Rosh Hashanah


The ten days that begin on Rosh HaShana and culminate in Yom Kippur are the holy of holies of Jewish time. The atmosphere in the synagogue is intense. You can almost touch the Divine Presence. Isaiah said: “Seek God where He is to be found, call on Him when He is close” (Is. 55:6). The rabbis wrestled with this verse. What could it mean? God is the God of everywhere and all time. He is always to be found, always close. The verse seemed to make no sense at all.

This was their reply: “These are the Ten Days of Repentance between Rosh HaShana and Yom Kippur” – meaning, God is always close to us, but we are not always close to Him. He is always to be found, but we do not always seek Him out. To sense the closeness of God needs some special effort on our part. To reach out to the Infinite in finite space, to meet the Eternal in the midst of time, to sense what ultimately lies beyond the senses, requires a focus far beyond the ordinary.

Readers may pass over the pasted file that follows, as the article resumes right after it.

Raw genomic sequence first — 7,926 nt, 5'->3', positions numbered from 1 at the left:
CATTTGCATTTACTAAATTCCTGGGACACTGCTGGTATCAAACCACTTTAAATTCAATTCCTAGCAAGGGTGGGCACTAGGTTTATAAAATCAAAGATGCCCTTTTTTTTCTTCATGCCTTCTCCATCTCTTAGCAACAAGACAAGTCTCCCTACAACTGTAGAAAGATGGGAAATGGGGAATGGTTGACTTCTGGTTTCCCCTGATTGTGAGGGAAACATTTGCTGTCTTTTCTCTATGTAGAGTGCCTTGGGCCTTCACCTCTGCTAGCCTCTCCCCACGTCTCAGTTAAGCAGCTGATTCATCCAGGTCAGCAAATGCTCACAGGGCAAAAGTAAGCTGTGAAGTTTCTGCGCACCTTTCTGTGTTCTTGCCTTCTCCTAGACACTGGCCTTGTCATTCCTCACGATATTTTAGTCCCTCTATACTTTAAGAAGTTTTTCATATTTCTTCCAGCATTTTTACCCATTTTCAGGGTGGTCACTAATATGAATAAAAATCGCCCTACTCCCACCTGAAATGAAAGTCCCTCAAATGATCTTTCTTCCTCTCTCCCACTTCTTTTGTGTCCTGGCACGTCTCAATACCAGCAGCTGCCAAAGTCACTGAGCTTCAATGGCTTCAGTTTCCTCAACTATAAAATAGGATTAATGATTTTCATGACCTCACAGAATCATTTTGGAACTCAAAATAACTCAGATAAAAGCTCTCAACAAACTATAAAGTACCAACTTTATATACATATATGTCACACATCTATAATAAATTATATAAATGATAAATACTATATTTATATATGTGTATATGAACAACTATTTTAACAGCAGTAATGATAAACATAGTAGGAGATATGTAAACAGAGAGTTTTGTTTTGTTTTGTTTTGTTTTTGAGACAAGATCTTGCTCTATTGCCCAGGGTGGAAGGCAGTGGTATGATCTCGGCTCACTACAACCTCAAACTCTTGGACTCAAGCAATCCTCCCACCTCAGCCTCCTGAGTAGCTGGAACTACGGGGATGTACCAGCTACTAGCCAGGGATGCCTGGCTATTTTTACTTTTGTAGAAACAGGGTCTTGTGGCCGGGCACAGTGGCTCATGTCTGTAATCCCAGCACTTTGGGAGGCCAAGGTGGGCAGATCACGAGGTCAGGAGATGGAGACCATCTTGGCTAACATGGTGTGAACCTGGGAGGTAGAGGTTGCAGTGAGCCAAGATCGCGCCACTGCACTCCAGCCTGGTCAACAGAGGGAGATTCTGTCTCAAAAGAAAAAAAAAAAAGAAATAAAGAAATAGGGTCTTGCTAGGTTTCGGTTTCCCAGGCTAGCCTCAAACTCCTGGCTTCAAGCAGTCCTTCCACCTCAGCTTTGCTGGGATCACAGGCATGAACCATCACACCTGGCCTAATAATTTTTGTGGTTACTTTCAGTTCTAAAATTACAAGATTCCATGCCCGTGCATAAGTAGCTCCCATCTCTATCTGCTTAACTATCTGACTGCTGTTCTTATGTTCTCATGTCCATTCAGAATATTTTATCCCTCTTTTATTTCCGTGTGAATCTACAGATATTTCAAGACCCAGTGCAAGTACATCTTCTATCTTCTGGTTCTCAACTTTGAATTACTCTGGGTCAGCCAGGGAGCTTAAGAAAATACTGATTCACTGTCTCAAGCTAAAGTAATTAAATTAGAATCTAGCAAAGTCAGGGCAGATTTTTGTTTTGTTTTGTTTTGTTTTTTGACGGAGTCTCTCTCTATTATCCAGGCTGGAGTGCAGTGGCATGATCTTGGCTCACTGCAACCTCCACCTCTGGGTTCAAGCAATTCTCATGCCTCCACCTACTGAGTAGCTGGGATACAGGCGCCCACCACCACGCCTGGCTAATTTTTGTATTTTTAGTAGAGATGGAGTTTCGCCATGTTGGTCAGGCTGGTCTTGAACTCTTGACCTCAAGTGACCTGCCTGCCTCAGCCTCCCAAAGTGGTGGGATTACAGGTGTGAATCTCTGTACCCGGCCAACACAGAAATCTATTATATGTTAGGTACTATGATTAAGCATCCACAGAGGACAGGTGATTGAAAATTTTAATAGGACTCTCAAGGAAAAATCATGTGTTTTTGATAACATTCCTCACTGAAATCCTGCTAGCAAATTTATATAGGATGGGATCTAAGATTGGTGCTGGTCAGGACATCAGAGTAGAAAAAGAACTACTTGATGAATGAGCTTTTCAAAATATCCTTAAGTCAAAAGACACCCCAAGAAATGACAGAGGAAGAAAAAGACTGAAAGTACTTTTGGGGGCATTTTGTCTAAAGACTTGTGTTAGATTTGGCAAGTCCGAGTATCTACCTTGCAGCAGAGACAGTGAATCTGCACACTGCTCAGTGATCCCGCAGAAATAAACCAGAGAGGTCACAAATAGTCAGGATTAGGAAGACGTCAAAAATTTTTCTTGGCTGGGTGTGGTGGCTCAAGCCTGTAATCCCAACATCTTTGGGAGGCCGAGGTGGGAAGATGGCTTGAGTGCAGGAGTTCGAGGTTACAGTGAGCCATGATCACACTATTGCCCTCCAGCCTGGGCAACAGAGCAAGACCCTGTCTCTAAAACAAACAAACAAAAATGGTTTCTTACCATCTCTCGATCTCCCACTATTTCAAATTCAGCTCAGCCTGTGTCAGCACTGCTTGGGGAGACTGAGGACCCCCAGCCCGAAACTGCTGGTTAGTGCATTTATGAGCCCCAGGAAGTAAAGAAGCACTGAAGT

It needs a drama of holiness, enacted in our holiest place, the synagogue, at the holiest of times, Yamim Nora’im, the Days of Awe. To begin it needs a sound – the shofar – so piercing and strange that it wakes us out of our everyday consciousness into an awareness of being present at something vast and momentous. We need to come close to God for God to feel close to us. That is what happens on the Ten Days of Repentance, and it begins on Rosh HaShana. (Reprinted with kind permission of Koren Publishers Jerusalem © 2011)